Editorial Feature

Using Microgrids to Power Mines

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The global mining industry is one of the world’s largest energy consumers. In 2017, the US mining sector alone accounted for around 11% of total industrial energy consumption in the country.

In Australia, it’s estimated that their mining industry consumes roughly the same amount of energy annually as the entire country of Portugal, and when you add in the associated transportation energy consumption it grows equal to the entire annual energy consumption of Spain.

Alternative Resources of Power

With fossil fuels becoming depleted, the world’s industries are looking to alternative resources to provide a reliable source of power. As a mammoth energy consumer, this issue is magnified for the mining industry, but luckily mining companies are figuring out how to embrace renewable energy in a way that works for them.

The problem is that energy from renewable sources can be intermittent as it relies on natural inputs such as the wind and the sun, which aren’t continually available. Currently, major players in the industry are looking to microgrids to help solve the problem.

Recent years have seen major projects taking place, which looked to incorporating microgrids and energy storage to reduce reliance on fossil fuels in the mining industry. The idea is that energy from renewable sources will be stored and then distributed through a local microgrid as and when the power is needed.

Energy Storage Facilities

There have been a few examples of the successful implementations of these kinds of projects in the last few years. Some of the most notable are projects by British–Swiss mining company, Glencore. The company has been using a variety of different storage facilities across its numerous global sites, from storing wind power as hydrogen to using batteries to store solar power. The company aims to reduce its diesel consumption by having its own resource of stored energy that they can distribute through a microgrid.

At their mine in northern Canada, Glencore has successfully incorporated a flywheel, batteries, an electrolyzer and fuel cells for hydrogen storage into their energy storage facility. In times when wind energy produces more power than is required, the surplus of energy is stored as hydrogen through the electrolysis of water. This hydrogen is then stored in tanks, to be used as fuel to be distributed on the microgrid when energy input from their wind resource is low.

The benefits of this system will be in reducing the company’s use of fossil fuel energy, it is predicted that this will result in around a 50% decrease in diesel consumption. Models like the one that Glencore has established will, in theory, be able to be rolled out to other mining locations, enabling the industry to reduce its use of fossil fuels.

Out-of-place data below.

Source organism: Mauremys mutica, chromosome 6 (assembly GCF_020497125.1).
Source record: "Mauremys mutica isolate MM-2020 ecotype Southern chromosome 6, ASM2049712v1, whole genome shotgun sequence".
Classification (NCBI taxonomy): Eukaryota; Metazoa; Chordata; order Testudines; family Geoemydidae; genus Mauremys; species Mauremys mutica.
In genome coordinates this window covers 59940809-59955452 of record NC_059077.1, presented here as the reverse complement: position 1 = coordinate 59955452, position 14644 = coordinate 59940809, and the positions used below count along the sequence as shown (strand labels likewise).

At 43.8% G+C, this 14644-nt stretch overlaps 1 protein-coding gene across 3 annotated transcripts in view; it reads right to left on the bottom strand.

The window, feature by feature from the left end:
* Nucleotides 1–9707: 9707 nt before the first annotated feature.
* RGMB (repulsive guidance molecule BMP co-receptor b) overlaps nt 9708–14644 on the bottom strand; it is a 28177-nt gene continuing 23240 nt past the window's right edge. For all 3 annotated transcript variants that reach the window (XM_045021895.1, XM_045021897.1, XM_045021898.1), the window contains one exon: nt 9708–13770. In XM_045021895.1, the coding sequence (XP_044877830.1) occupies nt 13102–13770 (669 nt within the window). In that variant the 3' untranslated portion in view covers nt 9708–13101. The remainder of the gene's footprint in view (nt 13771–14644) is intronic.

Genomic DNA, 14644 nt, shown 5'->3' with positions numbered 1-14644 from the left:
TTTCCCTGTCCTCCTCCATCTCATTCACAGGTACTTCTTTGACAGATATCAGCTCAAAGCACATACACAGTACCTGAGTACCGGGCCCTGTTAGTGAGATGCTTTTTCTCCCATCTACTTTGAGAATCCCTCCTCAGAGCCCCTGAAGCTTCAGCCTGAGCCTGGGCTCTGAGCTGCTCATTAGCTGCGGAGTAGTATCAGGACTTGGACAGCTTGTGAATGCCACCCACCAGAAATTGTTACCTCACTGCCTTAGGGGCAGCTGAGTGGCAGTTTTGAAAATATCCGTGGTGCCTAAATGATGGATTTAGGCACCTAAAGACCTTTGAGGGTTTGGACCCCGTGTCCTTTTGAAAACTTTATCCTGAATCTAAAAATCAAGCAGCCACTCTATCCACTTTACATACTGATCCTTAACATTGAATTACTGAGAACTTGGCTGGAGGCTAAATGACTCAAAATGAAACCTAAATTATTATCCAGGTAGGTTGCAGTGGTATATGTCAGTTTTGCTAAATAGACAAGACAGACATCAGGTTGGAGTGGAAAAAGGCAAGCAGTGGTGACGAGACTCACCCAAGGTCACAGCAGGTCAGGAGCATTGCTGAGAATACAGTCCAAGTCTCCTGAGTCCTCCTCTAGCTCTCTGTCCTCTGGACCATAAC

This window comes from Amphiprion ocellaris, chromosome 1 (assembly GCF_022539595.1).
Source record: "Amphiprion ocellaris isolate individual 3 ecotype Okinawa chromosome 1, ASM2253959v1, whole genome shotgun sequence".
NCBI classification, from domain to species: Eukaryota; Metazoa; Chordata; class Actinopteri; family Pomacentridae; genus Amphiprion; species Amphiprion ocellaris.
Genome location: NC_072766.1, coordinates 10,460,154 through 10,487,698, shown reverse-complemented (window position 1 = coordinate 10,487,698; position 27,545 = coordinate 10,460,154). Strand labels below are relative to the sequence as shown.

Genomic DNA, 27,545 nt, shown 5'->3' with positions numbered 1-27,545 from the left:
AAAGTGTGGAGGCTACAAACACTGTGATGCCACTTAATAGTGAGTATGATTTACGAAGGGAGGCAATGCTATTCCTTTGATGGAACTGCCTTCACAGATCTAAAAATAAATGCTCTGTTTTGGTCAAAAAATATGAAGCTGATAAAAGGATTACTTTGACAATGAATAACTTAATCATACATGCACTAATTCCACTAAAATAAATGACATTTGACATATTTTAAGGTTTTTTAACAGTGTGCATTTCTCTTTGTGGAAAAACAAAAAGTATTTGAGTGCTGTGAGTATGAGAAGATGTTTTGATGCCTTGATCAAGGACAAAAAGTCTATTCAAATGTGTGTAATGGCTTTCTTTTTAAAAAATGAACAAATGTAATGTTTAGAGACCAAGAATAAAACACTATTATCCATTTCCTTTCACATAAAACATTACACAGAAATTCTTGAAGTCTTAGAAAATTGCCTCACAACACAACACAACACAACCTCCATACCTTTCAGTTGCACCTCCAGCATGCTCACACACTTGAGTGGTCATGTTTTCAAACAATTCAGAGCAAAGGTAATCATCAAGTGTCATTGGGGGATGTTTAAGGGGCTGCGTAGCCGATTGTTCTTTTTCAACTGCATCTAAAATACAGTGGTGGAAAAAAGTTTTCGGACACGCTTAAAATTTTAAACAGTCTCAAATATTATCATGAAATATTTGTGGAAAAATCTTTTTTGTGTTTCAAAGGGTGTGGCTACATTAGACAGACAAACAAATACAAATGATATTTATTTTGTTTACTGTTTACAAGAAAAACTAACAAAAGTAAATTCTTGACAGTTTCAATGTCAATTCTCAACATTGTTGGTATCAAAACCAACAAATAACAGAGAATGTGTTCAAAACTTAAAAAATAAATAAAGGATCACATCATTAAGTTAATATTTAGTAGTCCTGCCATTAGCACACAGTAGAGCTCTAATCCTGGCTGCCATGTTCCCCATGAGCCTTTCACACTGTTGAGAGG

Glencore already has plans to install wind farms along with storage systems at their other locations, and they have plans to extend the use of their stored hydrogen to also power the vehicles used in mining operations.

The project costs around $18.1 million to implement, and while expensive, it is seen as a necessary cost to develop a system that will disrupt the entire industry, helping it to manage its energy consumption, reduce its carbon footprint, and future-proof it for when fossil fuels become depleted.

A Viable Solution to Reduce Consumption of Fossil Fuels

Energy storage alongside the use of microgrids has been shown to be a viable solution to reducing the consumption of fossil fuels in the mining industry. It is seen as the logical next step for many key players in the industry, who are looking for a reliable system to help them switch from fossil fuels to clean, renewable energy sources.

With projects like the one at Glencore still ongoing, we are likely to see further developments in the near future, with more big companies transforming their energy usage in similar ways.


Disclaimer: The views expressed here are those of the author expressed in their private capacity and do not necessarily represent the views of AZoM.com Limited T/A AZoNetwork the owner and operator of this website. This disclaimer forms part of the Terms and conditions of use of this website.

Sarah Moore

Written by

Sarah Moore

After studying Psychology and then Neuroscience, Sarah quickly found her enjoyment for researching and writing research papers; turning to a passion to connect ideas with people through writing.


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